Edited by: HILLSLUG98239 at: 4/30/2013 (12:26)
APPLEPIEDREAMS SparkPoints: (166,376)
Fitness Minutes: (78,972)
Posts: 8,874
4/30/13 12:06 P

You have all of SparkPeople to celebrate victories with! When something awesome happens, post it in the Woo-Hoo thread in the Results section. Lots of people will cheer you on.

ANARIE Posts: 12,981
4/30/13 12:05 P

EVERYONE is going it alone. You're the only person inside that body, and you're the only one who can do anything about it. Those of us who are single are incredibly lucky! It's much, much easier to do it when you don't have someone else hanging on to you and dragging you back.

Look at it this way. You can try any new food or new recipe that strikes your fancy, without worrying about whether somebody else will like it. You don't even have to worry about them whining because you spent money on something they didn't like. You can swap mealtimes around to find a good schedule for yourself, and not have somebody whining, "Where's my dinner? I'm hungry NOW!" You can go to the gym or out for a walk or a run at 6 in the morning, 6 in the evening, or 2 in the morning. You don't have to wait for somebody else to get ready or watch him pout because you went without him. And let's not even talk about the junk food in the house. If there's anything tempting in your house, it's because YOU bought it and brought it home. If you're willing, you can have a house without a single bite of anything unhealthy anywhere in it. If you're married, you have to decide whether to ask him to give up treats because YOU are, or somehow try to figure out how to resist the Tub-o-Cheetos sitting in your kitchen.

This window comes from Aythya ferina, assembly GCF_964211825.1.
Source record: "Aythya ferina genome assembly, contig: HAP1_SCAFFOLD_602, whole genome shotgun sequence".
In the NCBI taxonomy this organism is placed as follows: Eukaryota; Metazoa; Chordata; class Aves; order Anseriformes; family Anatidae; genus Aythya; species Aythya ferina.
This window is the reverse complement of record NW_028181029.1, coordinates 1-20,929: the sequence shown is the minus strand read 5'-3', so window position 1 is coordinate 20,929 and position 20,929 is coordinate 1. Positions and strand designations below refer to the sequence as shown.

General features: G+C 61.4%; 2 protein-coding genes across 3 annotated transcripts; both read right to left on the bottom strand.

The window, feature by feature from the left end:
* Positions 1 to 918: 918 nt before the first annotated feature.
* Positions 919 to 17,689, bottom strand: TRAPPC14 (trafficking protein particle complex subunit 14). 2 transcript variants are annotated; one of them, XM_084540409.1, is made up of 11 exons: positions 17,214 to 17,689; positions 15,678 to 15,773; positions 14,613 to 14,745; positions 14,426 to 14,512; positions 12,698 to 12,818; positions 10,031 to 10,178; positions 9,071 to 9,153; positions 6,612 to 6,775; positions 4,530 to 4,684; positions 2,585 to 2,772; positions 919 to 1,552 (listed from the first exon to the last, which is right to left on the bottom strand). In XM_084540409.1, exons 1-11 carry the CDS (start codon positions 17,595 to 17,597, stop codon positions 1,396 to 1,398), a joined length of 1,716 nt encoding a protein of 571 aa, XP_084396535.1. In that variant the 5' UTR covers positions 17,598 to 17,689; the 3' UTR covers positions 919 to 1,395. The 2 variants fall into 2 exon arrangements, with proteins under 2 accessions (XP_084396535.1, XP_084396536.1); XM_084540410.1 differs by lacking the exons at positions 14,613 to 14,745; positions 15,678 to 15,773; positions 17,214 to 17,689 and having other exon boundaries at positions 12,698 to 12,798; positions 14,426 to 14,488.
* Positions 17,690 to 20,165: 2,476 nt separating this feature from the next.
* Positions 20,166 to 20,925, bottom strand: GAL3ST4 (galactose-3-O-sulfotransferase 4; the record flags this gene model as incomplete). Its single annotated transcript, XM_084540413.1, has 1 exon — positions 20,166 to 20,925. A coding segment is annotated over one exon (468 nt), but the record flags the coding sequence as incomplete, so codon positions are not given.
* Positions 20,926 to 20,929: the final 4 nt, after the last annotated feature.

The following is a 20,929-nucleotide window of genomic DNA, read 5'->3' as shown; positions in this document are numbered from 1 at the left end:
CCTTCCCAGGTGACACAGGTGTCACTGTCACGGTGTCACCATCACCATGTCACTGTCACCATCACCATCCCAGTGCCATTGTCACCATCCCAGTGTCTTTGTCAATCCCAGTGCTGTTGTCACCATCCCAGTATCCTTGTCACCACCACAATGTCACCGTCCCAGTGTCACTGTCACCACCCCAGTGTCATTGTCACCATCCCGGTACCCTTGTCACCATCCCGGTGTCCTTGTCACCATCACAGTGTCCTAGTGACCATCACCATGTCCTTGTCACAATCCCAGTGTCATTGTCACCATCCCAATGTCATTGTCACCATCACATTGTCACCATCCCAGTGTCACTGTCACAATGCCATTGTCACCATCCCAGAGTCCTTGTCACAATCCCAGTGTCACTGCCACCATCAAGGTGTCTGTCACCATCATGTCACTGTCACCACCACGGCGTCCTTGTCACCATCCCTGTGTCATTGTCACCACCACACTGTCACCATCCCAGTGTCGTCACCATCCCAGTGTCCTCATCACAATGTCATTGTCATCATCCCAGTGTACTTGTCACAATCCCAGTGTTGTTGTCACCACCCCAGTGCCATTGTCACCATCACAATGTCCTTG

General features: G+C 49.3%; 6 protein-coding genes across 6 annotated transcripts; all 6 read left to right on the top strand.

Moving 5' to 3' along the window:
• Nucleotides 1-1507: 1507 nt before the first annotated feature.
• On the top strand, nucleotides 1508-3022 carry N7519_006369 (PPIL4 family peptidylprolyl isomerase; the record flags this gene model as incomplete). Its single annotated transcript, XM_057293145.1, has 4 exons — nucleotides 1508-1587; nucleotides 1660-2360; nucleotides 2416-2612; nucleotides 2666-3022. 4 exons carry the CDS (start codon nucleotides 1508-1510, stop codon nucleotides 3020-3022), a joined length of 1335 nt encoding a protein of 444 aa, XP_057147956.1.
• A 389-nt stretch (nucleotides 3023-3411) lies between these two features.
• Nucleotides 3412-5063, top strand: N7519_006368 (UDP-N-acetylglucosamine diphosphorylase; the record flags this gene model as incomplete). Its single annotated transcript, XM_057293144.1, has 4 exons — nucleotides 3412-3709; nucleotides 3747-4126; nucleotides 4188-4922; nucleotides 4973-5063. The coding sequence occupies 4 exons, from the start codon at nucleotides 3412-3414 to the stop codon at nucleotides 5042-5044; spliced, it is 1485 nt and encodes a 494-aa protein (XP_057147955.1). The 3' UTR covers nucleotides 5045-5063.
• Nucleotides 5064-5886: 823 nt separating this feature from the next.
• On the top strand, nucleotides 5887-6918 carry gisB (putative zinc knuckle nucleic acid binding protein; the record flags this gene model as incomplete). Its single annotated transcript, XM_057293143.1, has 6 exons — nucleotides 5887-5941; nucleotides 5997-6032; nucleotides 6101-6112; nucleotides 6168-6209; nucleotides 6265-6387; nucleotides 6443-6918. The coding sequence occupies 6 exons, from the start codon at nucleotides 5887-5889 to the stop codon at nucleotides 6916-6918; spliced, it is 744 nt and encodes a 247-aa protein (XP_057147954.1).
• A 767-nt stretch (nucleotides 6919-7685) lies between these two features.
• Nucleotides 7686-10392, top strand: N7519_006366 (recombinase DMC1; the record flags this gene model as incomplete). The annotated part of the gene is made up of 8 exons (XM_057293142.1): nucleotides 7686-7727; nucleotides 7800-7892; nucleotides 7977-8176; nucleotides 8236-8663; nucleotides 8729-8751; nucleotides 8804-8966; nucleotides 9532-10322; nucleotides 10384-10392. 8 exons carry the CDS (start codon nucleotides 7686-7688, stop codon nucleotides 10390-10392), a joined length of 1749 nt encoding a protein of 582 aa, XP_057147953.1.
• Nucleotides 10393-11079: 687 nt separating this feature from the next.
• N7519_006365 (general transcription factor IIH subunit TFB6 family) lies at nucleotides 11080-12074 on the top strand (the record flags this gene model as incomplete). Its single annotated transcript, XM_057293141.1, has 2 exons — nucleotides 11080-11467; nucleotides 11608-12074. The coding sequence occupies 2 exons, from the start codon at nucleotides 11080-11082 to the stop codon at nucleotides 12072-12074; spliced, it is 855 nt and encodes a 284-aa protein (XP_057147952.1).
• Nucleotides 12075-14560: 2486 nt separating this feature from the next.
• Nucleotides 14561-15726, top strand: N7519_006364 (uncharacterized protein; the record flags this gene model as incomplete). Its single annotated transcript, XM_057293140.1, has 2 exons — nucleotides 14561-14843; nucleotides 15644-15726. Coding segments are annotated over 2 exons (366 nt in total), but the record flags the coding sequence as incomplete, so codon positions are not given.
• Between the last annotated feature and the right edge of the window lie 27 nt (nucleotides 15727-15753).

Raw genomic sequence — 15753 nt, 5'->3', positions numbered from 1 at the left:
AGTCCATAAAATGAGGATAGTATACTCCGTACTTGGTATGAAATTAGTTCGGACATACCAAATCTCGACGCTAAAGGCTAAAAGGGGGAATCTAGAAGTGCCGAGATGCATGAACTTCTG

And maybe best of all, there's no one around to doubt you or make you doubt yourself. You can start something new and never have to worry about someone you love rolling their eyes and sighing, "Again?" If you try something, decide it's not working, and switch to something else, you don't have to deal with, "But I thought you were doing Atkins? Where did that cereal come from?" If you've adjusted your calories and done some extra exercise so you can "afford" a slice of cake or something, you don't have to hear, "Uh, are you supposed to be eating that?"

As others have already said, cooking for one doesn't present any more challenges than cooking for two. If you don't want to eat the same thing multiple days, just divide the recipe. Go to someplace like BedBath&Beyond and you can buy mini cooking utensils-- single-serve pie plates to make a healthy quiche, miniature skillets the right size for a one-person frittata, etc. In fact, you can even find usable kitchen ware in toy stores! You can get a one-quart slow cooker for $15 and have stews, casseroles, healthy bean dishes, etc waiting for you when you get home from work.